Search engines look for keywords in the body of copy to confirm that the page is about that word or phrase. In this case, the keyword is “brand name”.

Look for at least two places you can replace text with your brand name. Consider putting it in the first paragraph, and one other place in the copy. Don’t over do it. You want to make sure it sounds natural when read out loud. If you were speaking with someone, you wouldn’t keep dropping your brand name throughout the conversation. Two or three times is plenty depending on how much text you have on your home page.

If you have “we” or “our” in some of your copy, those are perfect to replace with “brand name”.

For example, “We’re the best photographers in the city” can be changed to “Brand Name has the best photographers in Toronto”.

Step 4: Add your brand name to your footer with microdata

You may be familiar with some basic HTML tags on the pages of your website. Usually, HTML tags tell the browser how to display the information included in the tag. For example, <h1>Avatar</h1> tells the browser to display the text “Avatar” in a heading 1 format. But the HTML tag doesn’t give any information about what “Avatar” means. It could refer to the movie Avatar, or it could refer to a type of profile picture which is called an avatar. This makes it more difficult for search engines to intelligently display relevant content to a user.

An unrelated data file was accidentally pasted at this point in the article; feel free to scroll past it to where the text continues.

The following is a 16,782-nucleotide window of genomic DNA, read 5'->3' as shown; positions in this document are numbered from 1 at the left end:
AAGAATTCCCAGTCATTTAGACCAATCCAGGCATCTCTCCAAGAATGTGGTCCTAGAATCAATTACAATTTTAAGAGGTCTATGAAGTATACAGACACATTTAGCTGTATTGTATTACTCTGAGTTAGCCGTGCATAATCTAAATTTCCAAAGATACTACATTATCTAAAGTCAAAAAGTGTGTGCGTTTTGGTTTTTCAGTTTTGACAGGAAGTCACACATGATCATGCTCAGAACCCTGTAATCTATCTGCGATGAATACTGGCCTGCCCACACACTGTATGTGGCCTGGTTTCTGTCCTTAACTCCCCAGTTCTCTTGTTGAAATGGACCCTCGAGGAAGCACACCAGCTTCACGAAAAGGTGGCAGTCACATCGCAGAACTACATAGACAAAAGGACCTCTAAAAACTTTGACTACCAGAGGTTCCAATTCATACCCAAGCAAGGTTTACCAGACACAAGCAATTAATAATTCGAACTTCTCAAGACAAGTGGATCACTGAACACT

Schema.org provides a collection of vocabularies people can use to mark up their pages in ways that can be understood by the major search engines including Google and Bing.

Adding your brand name to your footer and including microdata tells search engines that your brand name is the name of an organization.

If you don’t want to add your address to your footer, you can do the following:

Most people already have “Copyright Brand Name year” in their footer. Simply replace that by inserting this code below into your footer to add the microdata. Don’t forget to replace the words “Brand Name” with your actual brand name.

<div itemscope itemtype=”http://schema.org/Organization”> Copyright <span itemprop=”name”>Brand Name</span> year </div>

Step 5: Check that your microdata contains no errors

The rules around microdata seem to shift a lot. Google has a handy tool to let you check if you applied it correctly. Head to https://search.google.com/structured-data/testing-tool and input your website URL. Fix any errors that are mentioned.

Step 6: Use brand boosters to tie your brand name with your website

Brand boosters are platforms online that confirm you're a real business or brand by allowing you to set your business name, address, contact info, website, industry, and let people leave reviews. These include Google Business Page, Facebook Page, LinkedIn business page, Yelp, BBB, etc. They help populate authenticity across the web to prove you're an active business people can search for. This also helps you dominate the top 5-10 results when someone does search for your business name online.

Step 7: Continue to build inbound links and brand mentions

Search engine optimization still relies on inbound links and brand mentions across the world wide web. Continue to build inbound links for yourself (ie a link to your website from another website) when your brand is mentioned.

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About the Author

Rachel Di

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Rachel is the owner of Geek Unicorn. She helps women-led businesses elevate to a professional playing field by creating brands and websites that stand out online, like a Unicorn in a field of horses. On top of that, she's a shameless sharer of knowledge and loves to give away her best web design, branding, and SEO tips.